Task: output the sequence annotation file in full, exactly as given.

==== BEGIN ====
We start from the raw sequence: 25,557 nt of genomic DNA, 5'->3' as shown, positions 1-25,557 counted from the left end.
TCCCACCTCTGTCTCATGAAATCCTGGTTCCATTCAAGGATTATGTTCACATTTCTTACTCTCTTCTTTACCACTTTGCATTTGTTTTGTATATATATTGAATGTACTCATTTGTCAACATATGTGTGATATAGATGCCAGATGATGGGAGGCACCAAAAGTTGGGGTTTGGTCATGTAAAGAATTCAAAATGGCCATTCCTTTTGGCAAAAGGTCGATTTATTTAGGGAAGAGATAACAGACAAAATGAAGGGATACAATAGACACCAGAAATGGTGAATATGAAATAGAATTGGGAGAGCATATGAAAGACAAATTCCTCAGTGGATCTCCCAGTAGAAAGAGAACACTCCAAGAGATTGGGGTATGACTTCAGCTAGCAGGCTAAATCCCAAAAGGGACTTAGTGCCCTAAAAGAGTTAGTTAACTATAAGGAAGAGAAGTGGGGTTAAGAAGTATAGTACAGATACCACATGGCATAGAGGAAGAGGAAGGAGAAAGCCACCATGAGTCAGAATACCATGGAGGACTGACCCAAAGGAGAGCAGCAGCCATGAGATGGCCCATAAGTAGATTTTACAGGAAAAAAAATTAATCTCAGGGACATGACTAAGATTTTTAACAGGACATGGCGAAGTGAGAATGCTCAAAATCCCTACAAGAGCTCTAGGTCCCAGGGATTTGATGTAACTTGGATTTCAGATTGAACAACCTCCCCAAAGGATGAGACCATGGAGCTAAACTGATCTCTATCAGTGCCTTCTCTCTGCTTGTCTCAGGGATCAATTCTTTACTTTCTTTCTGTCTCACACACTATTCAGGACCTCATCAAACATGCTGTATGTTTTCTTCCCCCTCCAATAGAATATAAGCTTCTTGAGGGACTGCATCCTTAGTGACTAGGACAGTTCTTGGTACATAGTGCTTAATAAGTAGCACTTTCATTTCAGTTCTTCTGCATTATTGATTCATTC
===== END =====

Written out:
We start from the raw sequence: 25,557 nt of genomic DNA, 5'->3' as shown, positions 1-25,557 counted from the left end.
TCCCACCTCTGTCTCATGAAATCCTGGTTCCATTCAAGGATTATGTTCACATTTCTTACTCTCTTCTTTACCACTTTGCATTTGTTTTGTATATATATTGAATGTACTCATTTGTCAACATATGTGTGATATAGATGCCAGATGATGGGAGGCACCAAAAGTTGGGGTTTGGTCATGTAAAGAATTCAAAATGGCCATTCCTTTTGGCAAAAGGTCGATTTATTTAGGGAAGAGATAACAGACAAAATGAAGGGATACAATAGACACCAGAAATGGTGAATATGAAATAGAATTGGGAGAGCATATGAAAGACAAATTCCTCAGTGGATCTCCCAGTAGAAAGAGAACACTCCAAGAGATTGGGGTATGACTTCAGCTAGCAGGCTAAATCCCAAAAGGGACTTAGTGCCCTAAAAGAGTTAGTTAACTATAAGGAAGAGAAGTGGGGTTAAGAAGTATAGTACAGATACCACATGGCATAGAGGAAGAGGAAGGAGAAAGCCACCATGAGTCAGAATACCATGGAGGACTGACCCAAAGGAGAGCAGCAGCCATGAGATGGCCCATAAGTAGATTTTACAGGAAAAAAAATTAATCTCAGGGACATGACTAAGATTTTTAACAGGACATGGCGAAGTGAGAATGCTCAAAATCCCTACAAGAGCTCTAGGTCCCAGGGATTTGATGTAACTTGGATTTCAGATTGAACAACCTCCCCAAAGGATGAGACCATGGAGCTAAACTGATCTCTATCAGTGCCTTCTCTCTGCTTGTCTCAGGGATCAATTCTTTACTTTCTTTCTGTCTCACACACTATTCAGGACCTCATCAAACATGCTGTATGTTTTCTTCCCCCTCCAATAGAATATAAGCTTCTTGAGGGACTGCATCCTTAGTGACTAGGACAGTTCTTGGTACATAGTGCTTAATAAGTAGCACTTTCATTTCAGTTCTTCTGCATTATTGATTCATTC